Natalia Mamonova is a Research Fellow at the Russia and Eurasia Programme, Swedish Institute of International Affairs (UI).
Natalia’s research interests primarily focus on contemporary grassroots politics in Russia and Ukraine. She studies the political behaviour of ordinary people who live far from capital cities. Much of her work focuses on rural social movements, food sovereignty, everyday (hidden) resistance, authoritarian populism and state-society relations in post-socialist settings.
Her current research project addresses naïve monarchism and within-the-system protest in Putin’s Russia. Natalia studies how ordinary Russians employ the naïve monarchist myth in a benevolent president and evil officials in their protests, and the impact of this myth on political stability in contemporary Russia.
Natalia received her PhD degree in 2016 from the Institute of Social Studies of Erasmus University, the Netherlands. After completing her PhD, she was a visiting researcher at the University of Oxford and a research fellow at the New Europe College in Bucharest.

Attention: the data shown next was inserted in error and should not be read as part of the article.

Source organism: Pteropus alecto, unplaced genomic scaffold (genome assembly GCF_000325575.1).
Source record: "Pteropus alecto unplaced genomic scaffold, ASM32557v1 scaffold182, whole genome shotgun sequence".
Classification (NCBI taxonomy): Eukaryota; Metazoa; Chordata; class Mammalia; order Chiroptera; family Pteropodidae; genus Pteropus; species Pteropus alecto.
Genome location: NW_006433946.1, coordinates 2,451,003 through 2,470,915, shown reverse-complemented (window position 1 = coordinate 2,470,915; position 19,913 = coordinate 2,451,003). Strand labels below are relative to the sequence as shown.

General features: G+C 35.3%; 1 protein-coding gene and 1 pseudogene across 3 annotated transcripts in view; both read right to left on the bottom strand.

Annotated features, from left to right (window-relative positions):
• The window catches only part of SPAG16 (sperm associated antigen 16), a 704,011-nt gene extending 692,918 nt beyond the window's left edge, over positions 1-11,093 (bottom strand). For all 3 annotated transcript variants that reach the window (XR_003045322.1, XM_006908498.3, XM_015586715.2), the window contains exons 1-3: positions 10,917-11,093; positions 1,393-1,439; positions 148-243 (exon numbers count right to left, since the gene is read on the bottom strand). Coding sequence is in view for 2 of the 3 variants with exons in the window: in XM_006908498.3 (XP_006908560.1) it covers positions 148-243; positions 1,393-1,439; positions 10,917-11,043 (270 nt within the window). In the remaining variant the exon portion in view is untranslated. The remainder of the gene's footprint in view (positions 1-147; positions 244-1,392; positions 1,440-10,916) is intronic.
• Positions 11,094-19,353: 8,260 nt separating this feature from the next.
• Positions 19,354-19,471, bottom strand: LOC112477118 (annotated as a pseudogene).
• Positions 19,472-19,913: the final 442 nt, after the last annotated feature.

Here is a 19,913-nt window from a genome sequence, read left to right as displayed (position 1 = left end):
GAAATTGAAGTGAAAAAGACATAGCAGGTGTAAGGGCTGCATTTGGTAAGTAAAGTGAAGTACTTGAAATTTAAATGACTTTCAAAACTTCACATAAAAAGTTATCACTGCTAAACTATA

Two of her articles (‘Resistance or adaptation? Ukrainian peasants’ responses to land grabbing’ and ‘Naive Monarchism and Rural Resistance in Contemporary Russia’) received ‘The Best Article’ awards from Erasmus University in 2016 and 2017.
Understanding the silent majority in authoritarian populism: What can we learn from popular support for Putin in the rural Russia? (article in The Journal of
Right-Wing Populism and Counter-Movements in Rural Europe (article for Agricultrual and Rural Convention, ARC2020)
Vladimir Putin – a tsar without loyal subjects? (article in Utrikesmagasinet)
Vladimir Putin and the rural roots of authoritarian populism in Russia (blogpost in Open Democracy)
Patriotism, Food Sovereignty & Contemporary Ukraine (popular article for Agricultrual and Rural Convention, ARC2020)
Patriotism and Food Sovereignty: Changes in the Social Imaginary of Small‐Scale Farming in Post‐Euromaidan Ukraine (peer-reviewed academic article in Sociologia Ruralis)